Goat as a livestock enterprise
As ruminants, goats are able to graze, and to benefit from natural pastures, or by- products. They are easy to handle and suitable to very small farms or rural households; however, more sensitive to predators than cattle. As milk producers, they are less competitive than improved dairy cattle, and as meat producers they are less competitive than pork and poultry. Therefore, goat production can survive only if they can be fed mostly with low cost forage on natural pasture in large flocks, where free range is available and safe, or on by-products in small flocks belonging to small farmers. And finally if there is a demand for their product at higher prices than similar products, and this demand can be met by appropriate marketing channels.
Demand for goats is on the rise
According to recent USDA statistics, there has been an influx of immigrants into the southern region of US. Hispanic people (14 million in the US) and Muslims (at 6 million, they represent the largest minority religion in the US) make up significant communities in large urban areas of AL, FL, GA, MS and TN. The growth in this population sector is expected to continue through the year 2050, and the growth in the five above-mentioned states is expected to far exceed the national average. This can be partially attributed to the jobs available in poultry, forestry, and horticultural operations, as well as the vegetable and fruit industries in this region. This population shift has impacted local and national demand for goat meat, and a dramatic increase in goat production. Despite this increase in production, processors of goat meat cannot get an adequate supply of quality goats. Consequently, current assessments and future projections suggest a considerable opportunity for goat production by limited resource farmers.
Research support is limited
The Alabama Department of Agriculture and Industries has, for the first time, hired personnel to monitor, record and distribute a weekly market report for goats in Alabama. Despite this interest in goat production, local and national research support is lacking for this rapidly growing sector of agriculture. Feed costs are the largest single variable cost in any livestock operation. Therefore, minimizing feed cost can improve profitability of the farm. Use of quality germplasm to improve herd performance is another key to profitability. Animal health greatly influences reproductive success and weight gains, two key aspects of successful livestock production Goat research at Tuskegee University among other projects has focused on alternative feed sources such as broiler litter, whole cottonseed, and other by-products and specific trace mineral (Cu) to reduce the feed cost and improve efficiency of gain in goats.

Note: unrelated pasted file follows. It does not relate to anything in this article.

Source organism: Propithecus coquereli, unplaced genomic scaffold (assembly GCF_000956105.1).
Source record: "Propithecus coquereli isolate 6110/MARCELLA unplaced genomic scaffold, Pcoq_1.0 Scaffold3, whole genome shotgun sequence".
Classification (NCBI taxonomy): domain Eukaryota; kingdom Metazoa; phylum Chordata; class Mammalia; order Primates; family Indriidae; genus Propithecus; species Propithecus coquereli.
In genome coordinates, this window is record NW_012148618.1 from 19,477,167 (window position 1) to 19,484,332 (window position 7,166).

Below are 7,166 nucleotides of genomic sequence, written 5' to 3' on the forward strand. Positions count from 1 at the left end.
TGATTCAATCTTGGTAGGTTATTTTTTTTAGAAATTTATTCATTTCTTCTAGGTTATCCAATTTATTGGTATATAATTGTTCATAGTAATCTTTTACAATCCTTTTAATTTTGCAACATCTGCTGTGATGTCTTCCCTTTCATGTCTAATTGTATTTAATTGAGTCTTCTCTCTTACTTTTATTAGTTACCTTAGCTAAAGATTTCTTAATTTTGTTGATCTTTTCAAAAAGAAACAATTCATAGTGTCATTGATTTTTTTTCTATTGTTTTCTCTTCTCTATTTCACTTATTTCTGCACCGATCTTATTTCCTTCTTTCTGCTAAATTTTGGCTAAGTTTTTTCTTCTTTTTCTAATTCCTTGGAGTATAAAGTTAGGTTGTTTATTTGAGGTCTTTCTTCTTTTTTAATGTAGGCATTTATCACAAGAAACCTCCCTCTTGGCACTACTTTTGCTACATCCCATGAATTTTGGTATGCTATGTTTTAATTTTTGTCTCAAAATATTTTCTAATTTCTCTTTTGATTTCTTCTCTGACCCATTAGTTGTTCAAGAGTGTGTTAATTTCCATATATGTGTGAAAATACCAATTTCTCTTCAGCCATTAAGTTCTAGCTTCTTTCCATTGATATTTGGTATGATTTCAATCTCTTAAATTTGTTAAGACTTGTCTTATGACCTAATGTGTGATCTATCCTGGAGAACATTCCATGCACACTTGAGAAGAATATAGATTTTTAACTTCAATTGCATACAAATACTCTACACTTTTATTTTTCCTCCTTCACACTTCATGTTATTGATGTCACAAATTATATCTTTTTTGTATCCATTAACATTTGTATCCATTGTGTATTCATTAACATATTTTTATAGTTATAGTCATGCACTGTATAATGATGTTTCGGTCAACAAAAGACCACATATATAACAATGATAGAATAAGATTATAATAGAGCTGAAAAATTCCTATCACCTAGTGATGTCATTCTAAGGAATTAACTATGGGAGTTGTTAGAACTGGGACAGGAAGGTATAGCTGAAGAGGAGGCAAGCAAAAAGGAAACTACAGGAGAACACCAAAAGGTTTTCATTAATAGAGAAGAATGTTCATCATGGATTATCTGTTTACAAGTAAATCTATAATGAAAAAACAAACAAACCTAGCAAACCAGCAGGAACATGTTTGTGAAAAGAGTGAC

Summary of latest goat research at Tuskegee University
Research at Tuskegee University is carried out by graduate students and their professors as part of the required work to fulfill the requirement for the Master of Science Degree in Animal & Poultry Sciences. Following research was directed by Dr. Sandra Solaiman as a part of the required work for M.S. Degree for Ms. Carla Hopkins
Effect of high dietary Cu on performance and
carcass characteristics in goat kids
Dr. Sandra G. Solaiman, Major Professor and
Ms. Carla Hopkins, Graduate Student